|Brute Force Criterion Collection DVD |
English Dolby Digital 1.0 Monaural
Audio commentary by film noir specialists Alain Silver and James Ursini
Interview with Paul Mason, author of Capturing the Media: Prison Discourse in Popular Culture
Insert booklet featuring a new essay by film critic Michael Atkinson, a 1947 profile of producer Mark Hellinger, and rare correspondence between Hellinger and Production Code administrator Joseph Breen over the film’s content
|Distributor||The Criterion Collection|
|Release Date||April 17, 2007 |
|VIDEO & AUDIO|
| Criterion’s striking new high-definition transfer was made from a 35mm fine-grain composite print and digitally restored with the MTI Digital Restoration System. The image is amazing, with inky dark blacks, excellent shadow detail, and strong contrast that doesn’t lose the subtle shades of gray. The opening shots of the prison are worth freeze-framing just to admire their contrast and detail. The digitally restored monaural soundtrack was taken from the 35mm fine-grain composite optical print track. It sounds extremely good for its age, with good sonic detail and a complete lack of ambient hiss.
| The audio commentary by noir specialists Alain Silver and James Ursini is a fascinating listen. Not only do they provide crucial historical and social context for the film, but they point out all kinds of tiny details you would otherwise miss, such as the fact that composer Miklós Rózsa includes a brief bit of his score from the prototypical noir classic Double Indemnity (1944) in the opening moments and the fact that Munsey has a picture in his office of a Rodin statue titled “The Rebellious Slave.” Also included on the disc is an imminently worthwhile 16-minute video interview with criminologist and anti-prison advocate Paul Mason, editor of Captured by the Media: Prison Discourse in Popular Culture. Mason talks about the history of the prison film genre, the place of Brute Force in it, and his views on the relationships between media depictions of the prison system and governmental policy. The disc also includes the original theatrical trailer and a stills gallery of about 40 production stills, studio shots, and poster art.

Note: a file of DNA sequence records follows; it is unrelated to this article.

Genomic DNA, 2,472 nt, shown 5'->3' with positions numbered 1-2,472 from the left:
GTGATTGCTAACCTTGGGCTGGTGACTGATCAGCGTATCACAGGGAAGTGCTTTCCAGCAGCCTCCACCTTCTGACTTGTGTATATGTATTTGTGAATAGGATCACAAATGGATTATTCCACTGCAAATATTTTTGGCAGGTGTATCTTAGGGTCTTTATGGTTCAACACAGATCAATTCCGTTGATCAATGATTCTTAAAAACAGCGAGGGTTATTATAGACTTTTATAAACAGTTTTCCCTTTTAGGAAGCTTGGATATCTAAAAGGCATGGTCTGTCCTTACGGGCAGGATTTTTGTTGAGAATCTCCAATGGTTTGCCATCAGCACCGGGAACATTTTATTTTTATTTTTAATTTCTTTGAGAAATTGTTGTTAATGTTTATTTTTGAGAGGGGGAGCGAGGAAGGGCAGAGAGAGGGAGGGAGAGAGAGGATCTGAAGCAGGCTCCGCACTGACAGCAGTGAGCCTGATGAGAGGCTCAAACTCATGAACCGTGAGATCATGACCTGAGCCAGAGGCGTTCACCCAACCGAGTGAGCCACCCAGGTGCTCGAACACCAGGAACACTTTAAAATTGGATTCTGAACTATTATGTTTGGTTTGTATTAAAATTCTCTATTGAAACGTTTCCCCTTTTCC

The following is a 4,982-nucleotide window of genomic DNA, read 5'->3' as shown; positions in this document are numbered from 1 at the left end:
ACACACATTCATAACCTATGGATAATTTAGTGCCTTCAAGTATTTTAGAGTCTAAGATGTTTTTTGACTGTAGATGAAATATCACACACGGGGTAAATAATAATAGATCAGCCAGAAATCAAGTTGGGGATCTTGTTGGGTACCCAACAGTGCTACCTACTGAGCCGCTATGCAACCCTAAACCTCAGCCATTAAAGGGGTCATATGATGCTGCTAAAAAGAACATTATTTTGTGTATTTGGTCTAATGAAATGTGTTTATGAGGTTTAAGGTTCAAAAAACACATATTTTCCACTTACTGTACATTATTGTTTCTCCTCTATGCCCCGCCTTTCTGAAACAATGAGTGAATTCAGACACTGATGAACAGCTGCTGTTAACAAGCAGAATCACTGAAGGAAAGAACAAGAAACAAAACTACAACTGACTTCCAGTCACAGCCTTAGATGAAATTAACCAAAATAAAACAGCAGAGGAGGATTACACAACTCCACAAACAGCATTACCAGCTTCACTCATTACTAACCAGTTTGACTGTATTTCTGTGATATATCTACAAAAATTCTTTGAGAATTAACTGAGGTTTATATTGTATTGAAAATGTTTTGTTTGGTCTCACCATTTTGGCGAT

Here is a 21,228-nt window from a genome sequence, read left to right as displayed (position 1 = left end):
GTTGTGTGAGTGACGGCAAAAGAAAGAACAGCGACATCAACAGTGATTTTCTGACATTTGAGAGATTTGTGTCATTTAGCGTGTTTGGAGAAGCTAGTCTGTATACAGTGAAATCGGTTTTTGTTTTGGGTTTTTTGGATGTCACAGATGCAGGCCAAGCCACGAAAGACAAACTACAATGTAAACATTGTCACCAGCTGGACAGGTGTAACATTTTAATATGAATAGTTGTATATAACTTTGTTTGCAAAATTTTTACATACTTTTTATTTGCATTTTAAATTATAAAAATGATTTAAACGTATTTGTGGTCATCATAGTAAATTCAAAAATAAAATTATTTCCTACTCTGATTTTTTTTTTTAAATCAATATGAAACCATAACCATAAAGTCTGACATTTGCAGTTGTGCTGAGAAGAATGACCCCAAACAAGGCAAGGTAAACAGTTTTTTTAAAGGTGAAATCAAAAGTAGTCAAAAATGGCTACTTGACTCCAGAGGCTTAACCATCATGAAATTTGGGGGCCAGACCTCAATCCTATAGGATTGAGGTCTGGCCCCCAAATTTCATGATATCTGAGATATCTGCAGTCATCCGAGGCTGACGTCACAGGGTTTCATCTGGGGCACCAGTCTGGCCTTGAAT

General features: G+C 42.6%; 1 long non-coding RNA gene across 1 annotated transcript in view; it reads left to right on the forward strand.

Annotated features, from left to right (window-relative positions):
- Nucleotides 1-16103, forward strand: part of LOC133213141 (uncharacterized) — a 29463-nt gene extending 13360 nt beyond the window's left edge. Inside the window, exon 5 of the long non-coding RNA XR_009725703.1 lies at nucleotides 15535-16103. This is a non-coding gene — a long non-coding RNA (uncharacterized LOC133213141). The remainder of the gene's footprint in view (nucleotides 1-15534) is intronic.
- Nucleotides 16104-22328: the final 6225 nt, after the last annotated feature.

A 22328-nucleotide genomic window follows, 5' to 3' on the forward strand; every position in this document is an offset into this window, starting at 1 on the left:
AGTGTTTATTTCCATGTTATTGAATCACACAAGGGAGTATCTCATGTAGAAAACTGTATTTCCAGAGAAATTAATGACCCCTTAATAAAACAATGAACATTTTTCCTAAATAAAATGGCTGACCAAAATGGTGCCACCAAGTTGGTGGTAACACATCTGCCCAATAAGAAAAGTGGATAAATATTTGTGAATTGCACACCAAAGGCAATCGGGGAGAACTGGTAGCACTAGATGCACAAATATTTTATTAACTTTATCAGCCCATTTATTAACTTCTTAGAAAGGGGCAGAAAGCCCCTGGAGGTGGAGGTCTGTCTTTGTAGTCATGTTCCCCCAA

Overall Rating: (4)